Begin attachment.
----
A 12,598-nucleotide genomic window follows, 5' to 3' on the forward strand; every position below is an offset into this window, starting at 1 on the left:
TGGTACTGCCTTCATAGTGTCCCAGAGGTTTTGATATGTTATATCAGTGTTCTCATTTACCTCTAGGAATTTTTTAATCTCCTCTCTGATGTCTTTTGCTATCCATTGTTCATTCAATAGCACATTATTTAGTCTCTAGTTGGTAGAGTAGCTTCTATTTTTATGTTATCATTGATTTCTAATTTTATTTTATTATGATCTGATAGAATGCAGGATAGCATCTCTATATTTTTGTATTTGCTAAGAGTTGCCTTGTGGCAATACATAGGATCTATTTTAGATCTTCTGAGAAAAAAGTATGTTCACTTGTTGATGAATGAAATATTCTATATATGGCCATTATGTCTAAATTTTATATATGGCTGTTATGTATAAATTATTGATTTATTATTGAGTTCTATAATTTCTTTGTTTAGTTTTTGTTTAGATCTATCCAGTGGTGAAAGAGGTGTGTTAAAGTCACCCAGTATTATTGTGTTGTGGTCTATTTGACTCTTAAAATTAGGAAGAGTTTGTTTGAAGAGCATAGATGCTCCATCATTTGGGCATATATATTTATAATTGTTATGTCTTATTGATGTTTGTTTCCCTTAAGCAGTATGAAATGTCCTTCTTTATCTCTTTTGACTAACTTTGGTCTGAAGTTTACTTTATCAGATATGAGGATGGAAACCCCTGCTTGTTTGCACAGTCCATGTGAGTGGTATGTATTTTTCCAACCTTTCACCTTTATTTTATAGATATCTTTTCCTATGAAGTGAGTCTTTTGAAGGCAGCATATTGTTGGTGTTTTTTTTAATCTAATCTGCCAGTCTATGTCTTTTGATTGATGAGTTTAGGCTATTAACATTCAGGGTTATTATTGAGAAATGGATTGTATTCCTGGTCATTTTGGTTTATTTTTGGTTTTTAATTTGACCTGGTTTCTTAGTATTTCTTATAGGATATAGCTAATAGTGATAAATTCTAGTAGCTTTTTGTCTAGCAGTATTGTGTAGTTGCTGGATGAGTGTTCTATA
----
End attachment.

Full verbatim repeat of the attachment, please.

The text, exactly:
A 12,598-nucleotide genomic window follows, 5' to 3' on the forward strand; every position below is an offset into this window, starting at 1 on the left:
TGGTACTGCCTTCATAGTGTCCCAGAGGTTTTGATATGTTATATCAGTGTTCTCATTTACCTCTAGGAATTTTTTAATCTCCTCTCTGATGTCTTTTGCTATCCATTGTTCATTCAATAGCACATTATTTAGTCTCTAGTTGGTAGAGTAGCTTCTATTTTTATGTTATCATTGATTTCTAATTTTATTTTATTATGATCTGATAGAATGCAGGATAGCATCTCTATATTTTTGTATTTGCTAAGAGTTGCCTTGTGGCAATACATAGGATCTATTTTAGATCTTCTGAGAAAAAAGTATGTTCACTTGTTGATGAATGAAATATTCTATATATGGCCATTATGTCTAAATTTTATATATGGCTGTTATGTATAAATTATTGATTTATTATTGAGTTCTATAATTTCTTTGTTTAGTTTTTGTTTAGATCTATCCAGTGGTGAAAGAGGTGTGTTAAAGTCACCCAGTATTATTGTGTTGTGGTCTATTTGACTCTTAAAATTAGGAAGAGTTTGTTTGAAGAGCATAGATGCTCCATCATTTGGGCATATATATTTATAATTGTTATGTCTTATTGATGTTTGTTTCCCTTAAGCAGTATGAAATGTCCTTCTTTATCTCTTTTGACTAACTTTGGTCTGAAGTTTACTTTATCAGATATGAGGATGGAAACCCCTGCTTGTTTGCACAGTCCATGTGAGTGGTATGTATTTTTCCAACCTTTCACCTTTATTTTATAGATATCTTTTCCTATGAAGTGAGTCTTTTGAAGGCAGCATATTGTTGGTGTTTTTTTTAATCTAATCTGCCAGTCTATGTCTTTTGATTGATGAGTTTAGGCTATTAACATTCAGGGTTATTATTGAGAAATGGATTGTATTCCTGGTCATTTTGGTTTATTTTTGGTTTTTAATTTGACCTGGTTTCTTAGTATTTCTTATAGGATATAGCTAATAGTGATAAATTCTAGTAGCTTTTTGTCTAGCAGTATTGTGTAGTTGCTGGATGAGTGTTCTATA